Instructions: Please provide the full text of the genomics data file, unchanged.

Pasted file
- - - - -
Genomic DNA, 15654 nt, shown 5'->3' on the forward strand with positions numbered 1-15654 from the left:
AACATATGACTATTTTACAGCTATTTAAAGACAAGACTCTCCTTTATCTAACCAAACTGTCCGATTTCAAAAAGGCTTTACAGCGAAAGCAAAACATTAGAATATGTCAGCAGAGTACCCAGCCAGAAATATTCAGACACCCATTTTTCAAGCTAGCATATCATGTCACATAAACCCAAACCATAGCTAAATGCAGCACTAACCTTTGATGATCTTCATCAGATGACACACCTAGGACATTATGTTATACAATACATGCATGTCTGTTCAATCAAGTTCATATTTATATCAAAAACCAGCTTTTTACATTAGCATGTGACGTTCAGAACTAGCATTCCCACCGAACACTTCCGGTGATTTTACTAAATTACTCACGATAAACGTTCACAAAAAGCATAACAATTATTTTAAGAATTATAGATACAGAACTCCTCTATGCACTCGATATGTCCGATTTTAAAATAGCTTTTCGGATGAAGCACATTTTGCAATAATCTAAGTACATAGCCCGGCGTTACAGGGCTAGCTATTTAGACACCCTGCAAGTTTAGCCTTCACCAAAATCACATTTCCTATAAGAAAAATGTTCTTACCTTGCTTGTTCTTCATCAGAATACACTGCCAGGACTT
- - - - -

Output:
Genomic DNA, 15654 nt, shown 5'->3' on the forward strand with positions numbered 1-15654 from the left:
AACATATGACTATTTTACAGCTATTTAAAGACAAGACTCTCCTTTATCTAACCAAACTGTCCGATTTCAAAAAGGCTTTACAGCGAAAGCAAAACATTAGAATATGTCAGCAGAGTACCCAGCCAGAAATATTCAGACACCCATTTTTCAAGCTAGCATATCATGTCACATAAACCCAAACCATAGCTAAATGCAGCACTAACCTTTGATGATCTTCATCAGATGACACACCTAGGACATTATGTTATACAATACATGCATGTCTGTTCAATCAAGTTCATATTTATATCAAAAACCAGCTTTTTACATTAGCATGTGACGTTCAGAACTAGCATTCCCACCGAACACTTCCGGTGATTTTACTAAATTACTCACGATAAACGTTCACAAAAAGCATAACAATTATTTTAAGAATTATAGATACAGAACTCCTCTATGCACTCGATATGTCCGATTTTAAAATAGCTTTTCGGATGAAGCACATTTTGCAATAATCTAAGTACATAGCCCGGCGTTACAGGGCTAGCTATTTAGACACCCTGCAAGTTTAGCCTTCACCAAAATCACATTTCCTATAAGAAAAATGTTCTTACCTTGCTTGTTCTTCATCAGAATACACTGCCAGGACTT